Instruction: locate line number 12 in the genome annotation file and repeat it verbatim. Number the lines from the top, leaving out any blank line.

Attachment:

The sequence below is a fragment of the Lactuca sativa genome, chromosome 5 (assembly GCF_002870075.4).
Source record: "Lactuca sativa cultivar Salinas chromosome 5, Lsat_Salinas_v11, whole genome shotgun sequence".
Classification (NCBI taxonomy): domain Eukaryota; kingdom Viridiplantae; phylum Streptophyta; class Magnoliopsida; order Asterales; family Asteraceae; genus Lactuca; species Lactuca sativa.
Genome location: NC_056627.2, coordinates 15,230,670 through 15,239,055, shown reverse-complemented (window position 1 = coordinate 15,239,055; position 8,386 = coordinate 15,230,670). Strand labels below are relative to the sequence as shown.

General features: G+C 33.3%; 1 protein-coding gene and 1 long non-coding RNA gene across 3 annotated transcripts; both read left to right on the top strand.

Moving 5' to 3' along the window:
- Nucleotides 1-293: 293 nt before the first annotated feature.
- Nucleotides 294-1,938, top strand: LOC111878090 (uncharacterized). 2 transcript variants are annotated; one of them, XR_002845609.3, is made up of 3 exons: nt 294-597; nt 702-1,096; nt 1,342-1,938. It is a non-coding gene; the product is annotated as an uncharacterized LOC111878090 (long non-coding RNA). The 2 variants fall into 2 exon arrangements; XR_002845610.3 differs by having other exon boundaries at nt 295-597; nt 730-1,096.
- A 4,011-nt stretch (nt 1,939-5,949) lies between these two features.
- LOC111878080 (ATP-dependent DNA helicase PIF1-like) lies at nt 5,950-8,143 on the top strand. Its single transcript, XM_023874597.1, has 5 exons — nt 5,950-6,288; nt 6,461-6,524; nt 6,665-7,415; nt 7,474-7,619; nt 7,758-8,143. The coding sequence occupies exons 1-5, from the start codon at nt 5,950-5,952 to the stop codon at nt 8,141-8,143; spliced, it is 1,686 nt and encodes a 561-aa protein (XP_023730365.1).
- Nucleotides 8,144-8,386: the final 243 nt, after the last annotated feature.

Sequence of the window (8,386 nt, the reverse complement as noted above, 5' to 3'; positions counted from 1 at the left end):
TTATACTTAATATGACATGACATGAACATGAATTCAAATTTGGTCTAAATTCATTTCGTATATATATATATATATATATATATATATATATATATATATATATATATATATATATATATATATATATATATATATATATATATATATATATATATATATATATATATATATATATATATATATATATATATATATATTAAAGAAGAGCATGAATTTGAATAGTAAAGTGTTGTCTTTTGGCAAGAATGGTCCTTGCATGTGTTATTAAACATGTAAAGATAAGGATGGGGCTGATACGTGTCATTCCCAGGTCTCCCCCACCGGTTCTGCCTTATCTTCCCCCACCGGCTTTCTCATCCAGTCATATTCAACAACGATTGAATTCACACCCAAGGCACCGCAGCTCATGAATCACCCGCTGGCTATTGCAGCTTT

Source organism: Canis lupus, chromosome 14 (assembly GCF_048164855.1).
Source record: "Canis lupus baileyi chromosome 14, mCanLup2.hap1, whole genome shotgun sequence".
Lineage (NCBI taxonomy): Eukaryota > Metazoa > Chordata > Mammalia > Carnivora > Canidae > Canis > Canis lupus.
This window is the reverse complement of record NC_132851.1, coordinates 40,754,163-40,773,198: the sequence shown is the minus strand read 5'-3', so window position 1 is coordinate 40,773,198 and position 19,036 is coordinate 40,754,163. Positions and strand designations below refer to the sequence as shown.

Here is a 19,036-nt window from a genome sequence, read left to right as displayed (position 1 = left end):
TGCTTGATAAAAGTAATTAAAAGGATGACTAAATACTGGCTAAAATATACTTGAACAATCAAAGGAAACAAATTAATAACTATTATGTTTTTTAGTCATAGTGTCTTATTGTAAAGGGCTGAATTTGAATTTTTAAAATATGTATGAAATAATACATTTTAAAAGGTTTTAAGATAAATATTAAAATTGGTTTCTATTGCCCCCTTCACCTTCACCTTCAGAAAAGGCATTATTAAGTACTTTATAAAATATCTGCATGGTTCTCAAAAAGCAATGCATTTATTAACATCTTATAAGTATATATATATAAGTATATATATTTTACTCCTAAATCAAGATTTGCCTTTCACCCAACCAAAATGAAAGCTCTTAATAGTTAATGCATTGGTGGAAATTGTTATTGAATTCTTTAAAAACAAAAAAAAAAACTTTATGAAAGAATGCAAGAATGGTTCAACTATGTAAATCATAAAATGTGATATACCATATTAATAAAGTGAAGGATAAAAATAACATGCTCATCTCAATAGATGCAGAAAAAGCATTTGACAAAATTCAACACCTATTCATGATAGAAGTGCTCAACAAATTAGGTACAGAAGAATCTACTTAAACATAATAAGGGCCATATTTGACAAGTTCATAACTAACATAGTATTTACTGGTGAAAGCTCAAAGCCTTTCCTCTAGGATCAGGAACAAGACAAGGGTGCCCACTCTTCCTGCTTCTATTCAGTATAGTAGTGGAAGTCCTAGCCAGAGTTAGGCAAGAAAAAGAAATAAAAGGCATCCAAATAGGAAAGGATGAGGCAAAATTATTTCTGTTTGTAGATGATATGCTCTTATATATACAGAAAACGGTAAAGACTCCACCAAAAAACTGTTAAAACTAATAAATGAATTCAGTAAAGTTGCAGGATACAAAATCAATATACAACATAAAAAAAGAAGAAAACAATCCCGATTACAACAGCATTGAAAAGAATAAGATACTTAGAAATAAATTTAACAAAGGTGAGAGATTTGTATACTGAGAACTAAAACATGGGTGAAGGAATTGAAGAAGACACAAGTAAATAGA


Sequence of the window (8,386 nt, the reverse complement as noted above, 5' to 3'; positions counted from 1 at the left end):